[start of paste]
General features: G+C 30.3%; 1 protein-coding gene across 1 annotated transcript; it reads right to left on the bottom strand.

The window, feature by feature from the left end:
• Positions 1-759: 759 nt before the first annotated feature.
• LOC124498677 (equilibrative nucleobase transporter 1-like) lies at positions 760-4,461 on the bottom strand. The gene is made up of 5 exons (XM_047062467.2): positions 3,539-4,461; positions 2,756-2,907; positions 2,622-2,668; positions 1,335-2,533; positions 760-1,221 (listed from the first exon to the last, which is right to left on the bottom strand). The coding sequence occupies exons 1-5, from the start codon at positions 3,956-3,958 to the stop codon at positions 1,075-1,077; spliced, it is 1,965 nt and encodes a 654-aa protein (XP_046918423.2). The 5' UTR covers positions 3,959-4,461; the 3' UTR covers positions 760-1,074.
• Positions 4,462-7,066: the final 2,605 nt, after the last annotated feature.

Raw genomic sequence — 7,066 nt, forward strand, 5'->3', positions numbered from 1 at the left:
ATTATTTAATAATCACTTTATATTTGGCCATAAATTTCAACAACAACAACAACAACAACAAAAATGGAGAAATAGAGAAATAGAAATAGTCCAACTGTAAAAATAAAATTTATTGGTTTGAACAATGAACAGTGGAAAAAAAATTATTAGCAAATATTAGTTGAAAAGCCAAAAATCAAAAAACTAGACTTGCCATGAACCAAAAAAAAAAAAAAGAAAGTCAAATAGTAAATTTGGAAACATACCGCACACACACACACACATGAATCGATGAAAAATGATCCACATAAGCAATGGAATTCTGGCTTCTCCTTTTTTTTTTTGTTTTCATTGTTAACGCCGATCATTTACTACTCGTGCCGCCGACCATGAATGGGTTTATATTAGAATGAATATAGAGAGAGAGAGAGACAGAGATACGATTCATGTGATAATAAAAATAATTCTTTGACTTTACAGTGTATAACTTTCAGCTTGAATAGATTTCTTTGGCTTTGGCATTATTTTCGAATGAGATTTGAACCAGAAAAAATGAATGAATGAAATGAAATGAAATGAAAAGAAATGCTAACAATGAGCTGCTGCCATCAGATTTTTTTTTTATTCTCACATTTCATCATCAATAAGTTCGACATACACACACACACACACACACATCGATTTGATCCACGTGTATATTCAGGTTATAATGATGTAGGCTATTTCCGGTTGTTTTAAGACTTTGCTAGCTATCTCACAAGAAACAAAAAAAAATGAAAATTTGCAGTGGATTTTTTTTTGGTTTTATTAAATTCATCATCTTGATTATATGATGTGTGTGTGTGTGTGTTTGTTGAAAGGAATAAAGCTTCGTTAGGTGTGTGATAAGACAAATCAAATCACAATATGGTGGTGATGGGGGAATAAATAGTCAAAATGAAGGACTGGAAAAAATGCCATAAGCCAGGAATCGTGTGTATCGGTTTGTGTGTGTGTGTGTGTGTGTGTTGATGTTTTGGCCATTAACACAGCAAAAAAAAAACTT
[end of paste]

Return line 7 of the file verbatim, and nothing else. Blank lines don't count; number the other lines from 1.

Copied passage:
ATTATTTAATAATCACTTTATATTTGGCCATAAATTTCAACAACAACAACAACAACAACAAAAATGGAGAAATAGAGAAATAGAAATAGTCCAACTGTAAAAATAAAATTTATTGGTTTGAACAATGAACAGTGGAAAAAAAATTATTAGCAAATATTAGTTGAAAAGCCAAAAATCAAAAAACTAGACTTGCCATGAACCAAAAAAAAAAAAAAGAAAGTCAAATAGTAAATTTGGAAACATACCGCACACACACACACACATGAATCGATGAAAAATGATCCACATAAGCAATGGAATTCTGGCTTCTCCTTTTTTTTTTTGTTTTCATTGTTAACGCCGATCATTTACTACTCGTGCCGCCGACCATGAATGGGTTTATATTAGAATGAATATAGAGAGAGAGAGAGACAGAGATACGATTCATGTGATAATAAAAATAATTCTTTGACTTTACAGTGTATAACTTTCAGCTTGAATAGATTTCTTTGGCTTTGGCATTATTTTCGAATGAGATTTGAACCAGAAAAAATGAATGAATGAAATGAAATGAAATGAAAAGAAATGCTAACAATGAGCTGCTGCCATCAGATTTTTTTTTTATTCTCACATTTCATCATCAATAAGTTCGACATACACACACACACACACACACATCGATTTGATCCACGTGTATATTCAGGTTATAATGATGTAGGCTATTTCCGGTTGTTTTAAGACTTTGCTAGCTATCTCACAAGAAACAAAAAAAAATGAAAATTTGCAGTGGATTTTTTTTTGGTTTTATTAAATTCATCATCTTGATTATATGATGTGTGTGTGTGTGTGTTTGTTGAAAGGAATAAAGCTTCGTTAGGTGTGTGATAAGACAAATCAAATCACAATATGGTGGTGATGGGGGAATAAATAGTCAAAATGAAGGACTGGAAAAAATGCCATAAGCCAGGAATCGTGTGTATCGGTTTGTGTGTGTGTGTGTGTGTGTGTTGATGTTTTGGCCATTAACACAGCAAAAAAAAAACTT